Agriculture At A Crossroads

Let’s travel to Clemson University in the highlands of South Carolina to the beautiful Madren Conference Center on Lake Hartwell. This was the setting for the 25th Annual Southeastern Agricultural Lenders School (SEALS), which has graduated over 600 agrilenders in its quarter of a century existence.

To celebrate the silver anniversary, a special educational conference featuring academic leaders Ed Seifried from Lafayette College, Barry Flinchbaugh from Kansas State University and David Kohl from Virginia Tech, in the fields of economics, agricultural policy, and agricultural business and finance, was presented to over 100 attendees. Merge these distinguished academics with a panel of agricultural industry experts and producers including Steve Patterson, Southern States Cooperative; Curt Carlson, AgFirst Farm Credit Bank; Dan Smally, a producer from Alabama; and Steve Isaacs, University of Kentucky, and you have a venue for high energy, thought-provoking insight into the agricultural industry at a crossroads.

This cutting-edge conference was sponsored by SEALS, the Farm Foundation, AgFirst Farm Credit Bank and Southern States Cooperative. The following are conference highlights and insights summarized by the 25th SEALS graduating class made up of individuals representing banks, Farm Credit, Farm Service Agency, Southern States and Cooperative Extension.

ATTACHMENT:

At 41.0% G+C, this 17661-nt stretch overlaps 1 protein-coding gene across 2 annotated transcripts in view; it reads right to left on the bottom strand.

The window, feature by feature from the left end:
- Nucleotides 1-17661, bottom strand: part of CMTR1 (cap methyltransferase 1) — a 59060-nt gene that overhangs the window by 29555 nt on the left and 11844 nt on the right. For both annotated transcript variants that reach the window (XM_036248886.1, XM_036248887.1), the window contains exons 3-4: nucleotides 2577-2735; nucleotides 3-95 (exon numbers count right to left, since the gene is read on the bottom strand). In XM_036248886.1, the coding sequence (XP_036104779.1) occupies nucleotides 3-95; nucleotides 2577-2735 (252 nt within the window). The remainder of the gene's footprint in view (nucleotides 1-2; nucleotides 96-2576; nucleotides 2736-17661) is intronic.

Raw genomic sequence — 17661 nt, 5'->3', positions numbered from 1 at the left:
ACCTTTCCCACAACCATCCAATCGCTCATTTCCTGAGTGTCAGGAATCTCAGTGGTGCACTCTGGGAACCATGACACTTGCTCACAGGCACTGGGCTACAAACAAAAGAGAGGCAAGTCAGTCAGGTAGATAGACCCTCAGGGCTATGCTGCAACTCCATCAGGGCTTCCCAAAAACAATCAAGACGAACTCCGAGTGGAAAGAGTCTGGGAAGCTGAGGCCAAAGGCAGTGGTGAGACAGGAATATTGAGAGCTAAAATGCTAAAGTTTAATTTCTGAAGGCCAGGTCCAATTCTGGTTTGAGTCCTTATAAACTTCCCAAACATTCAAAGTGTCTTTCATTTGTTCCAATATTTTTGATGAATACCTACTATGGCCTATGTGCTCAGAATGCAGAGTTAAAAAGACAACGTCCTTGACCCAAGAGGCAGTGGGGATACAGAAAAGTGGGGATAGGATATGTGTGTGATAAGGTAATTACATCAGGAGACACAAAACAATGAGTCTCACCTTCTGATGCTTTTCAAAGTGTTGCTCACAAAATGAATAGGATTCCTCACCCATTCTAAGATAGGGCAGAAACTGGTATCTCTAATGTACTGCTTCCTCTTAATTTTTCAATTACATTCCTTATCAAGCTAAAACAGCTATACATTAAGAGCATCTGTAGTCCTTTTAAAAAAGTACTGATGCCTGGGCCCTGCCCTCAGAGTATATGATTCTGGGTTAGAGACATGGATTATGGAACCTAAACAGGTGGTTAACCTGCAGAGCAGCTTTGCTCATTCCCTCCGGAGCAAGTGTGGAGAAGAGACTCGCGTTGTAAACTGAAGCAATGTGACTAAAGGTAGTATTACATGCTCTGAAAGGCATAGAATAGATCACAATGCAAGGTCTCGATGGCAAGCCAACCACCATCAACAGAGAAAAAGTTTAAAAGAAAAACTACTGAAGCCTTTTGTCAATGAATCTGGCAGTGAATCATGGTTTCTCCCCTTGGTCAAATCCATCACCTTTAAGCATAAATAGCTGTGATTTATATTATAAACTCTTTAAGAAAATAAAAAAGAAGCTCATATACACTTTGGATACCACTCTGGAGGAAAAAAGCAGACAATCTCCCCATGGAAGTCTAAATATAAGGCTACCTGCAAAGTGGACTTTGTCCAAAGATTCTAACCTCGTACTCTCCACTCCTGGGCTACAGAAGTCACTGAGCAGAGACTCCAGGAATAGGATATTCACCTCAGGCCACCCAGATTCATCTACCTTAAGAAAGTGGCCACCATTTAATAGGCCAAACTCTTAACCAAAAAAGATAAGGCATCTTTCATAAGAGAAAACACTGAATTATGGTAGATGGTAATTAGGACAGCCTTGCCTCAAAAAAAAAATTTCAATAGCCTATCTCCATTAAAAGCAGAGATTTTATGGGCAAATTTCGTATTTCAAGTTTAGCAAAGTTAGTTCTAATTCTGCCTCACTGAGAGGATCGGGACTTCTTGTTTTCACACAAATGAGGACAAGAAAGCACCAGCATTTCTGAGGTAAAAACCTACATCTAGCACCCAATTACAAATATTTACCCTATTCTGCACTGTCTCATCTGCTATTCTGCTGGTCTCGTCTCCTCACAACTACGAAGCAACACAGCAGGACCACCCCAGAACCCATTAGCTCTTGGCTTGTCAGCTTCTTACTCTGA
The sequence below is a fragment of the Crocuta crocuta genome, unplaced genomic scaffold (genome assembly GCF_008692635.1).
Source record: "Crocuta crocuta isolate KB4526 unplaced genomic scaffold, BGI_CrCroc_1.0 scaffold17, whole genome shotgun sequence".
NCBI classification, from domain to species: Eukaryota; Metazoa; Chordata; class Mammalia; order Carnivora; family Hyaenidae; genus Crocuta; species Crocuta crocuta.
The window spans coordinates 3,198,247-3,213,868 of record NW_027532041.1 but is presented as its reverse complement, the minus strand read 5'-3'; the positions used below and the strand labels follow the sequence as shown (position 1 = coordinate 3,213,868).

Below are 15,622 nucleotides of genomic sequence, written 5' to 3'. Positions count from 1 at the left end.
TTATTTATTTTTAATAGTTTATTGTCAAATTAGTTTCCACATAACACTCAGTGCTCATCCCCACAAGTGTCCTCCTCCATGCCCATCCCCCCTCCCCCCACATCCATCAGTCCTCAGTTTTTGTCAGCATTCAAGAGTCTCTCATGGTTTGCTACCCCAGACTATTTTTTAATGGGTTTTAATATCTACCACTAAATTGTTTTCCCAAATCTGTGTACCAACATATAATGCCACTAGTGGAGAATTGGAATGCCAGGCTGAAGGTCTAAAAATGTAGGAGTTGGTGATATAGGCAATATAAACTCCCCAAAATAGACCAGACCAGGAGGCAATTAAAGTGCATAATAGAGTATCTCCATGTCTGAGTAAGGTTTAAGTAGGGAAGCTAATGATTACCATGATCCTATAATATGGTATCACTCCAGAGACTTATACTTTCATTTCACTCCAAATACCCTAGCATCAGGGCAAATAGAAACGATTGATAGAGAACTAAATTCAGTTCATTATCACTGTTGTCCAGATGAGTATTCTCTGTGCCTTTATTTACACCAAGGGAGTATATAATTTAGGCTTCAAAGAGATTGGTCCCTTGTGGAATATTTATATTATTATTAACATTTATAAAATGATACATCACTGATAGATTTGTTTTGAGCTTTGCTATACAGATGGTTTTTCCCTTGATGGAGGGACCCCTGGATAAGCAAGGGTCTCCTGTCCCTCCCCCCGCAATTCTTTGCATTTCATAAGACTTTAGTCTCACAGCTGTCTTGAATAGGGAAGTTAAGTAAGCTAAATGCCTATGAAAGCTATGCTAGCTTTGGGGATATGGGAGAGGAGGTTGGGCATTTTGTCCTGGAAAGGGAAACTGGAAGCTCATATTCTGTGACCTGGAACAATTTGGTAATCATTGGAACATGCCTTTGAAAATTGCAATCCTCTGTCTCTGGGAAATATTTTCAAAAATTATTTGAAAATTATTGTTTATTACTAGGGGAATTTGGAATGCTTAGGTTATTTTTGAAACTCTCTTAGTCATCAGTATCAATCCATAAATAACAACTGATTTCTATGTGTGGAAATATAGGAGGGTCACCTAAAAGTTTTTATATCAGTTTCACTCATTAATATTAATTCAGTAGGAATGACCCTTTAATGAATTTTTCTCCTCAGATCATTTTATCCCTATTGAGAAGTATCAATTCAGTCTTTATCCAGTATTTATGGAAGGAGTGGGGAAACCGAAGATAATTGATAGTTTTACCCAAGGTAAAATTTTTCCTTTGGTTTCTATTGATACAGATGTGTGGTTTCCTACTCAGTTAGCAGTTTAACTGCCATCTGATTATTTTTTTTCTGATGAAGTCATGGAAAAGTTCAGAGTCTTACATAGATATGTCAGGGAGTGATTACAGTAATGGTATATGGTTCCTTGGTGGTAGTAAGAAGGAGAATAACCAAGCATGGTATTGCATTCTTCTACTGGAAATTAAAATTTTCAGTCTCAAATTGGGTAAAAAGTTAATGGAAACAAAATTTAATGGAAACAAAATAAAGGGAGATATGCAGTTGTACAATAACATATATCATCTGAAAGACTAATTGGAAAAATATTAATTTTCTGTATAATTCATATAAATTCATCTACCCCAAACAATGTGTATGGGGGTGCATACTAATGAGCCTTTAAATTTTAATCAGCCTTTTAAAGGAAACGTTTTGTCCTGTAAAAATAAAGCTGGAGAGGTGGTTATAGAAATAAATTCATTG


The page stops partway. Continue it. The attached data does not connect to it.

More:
The agricultural industry is moving toward a future that is five dimensional. Traditionally, the industry has produced food and fiber. Now and in the future, fuel and products for the life sciences and life experiences will be added dimensions to build upon the traditional segments. Agriculture will be highly competitive with survival of the fittest requiring a high level of mental intensity. Future agriculturalists must conduct proactive planning and strategy, but back it up with execution and metrics that are monitored in a timely manner.

Agricultural policy will have three dimensions in the future: conservation and environment; rural and energy; and security and nutrition. Farm program payments will have stricter income and non-farm income limitations. Who currently receives the payments? To everyone’s surprise, mid-sized farms between $100,000 and $500,000 in revenue received 43%, followed by small farms under $100,000 with 30%, and large farms over $500,000 with 27%.

This information disputes the common notion that large farms receive a majority of the payments. Panelists indicated that the public, consumers and special interest groups, along with the press. can have as much an impact on agricultural trends as politics. One example cited was animal welfare groups’ pressure on McDonald’s and livestock confinement systems, resulting in a subsequent shift in production practices.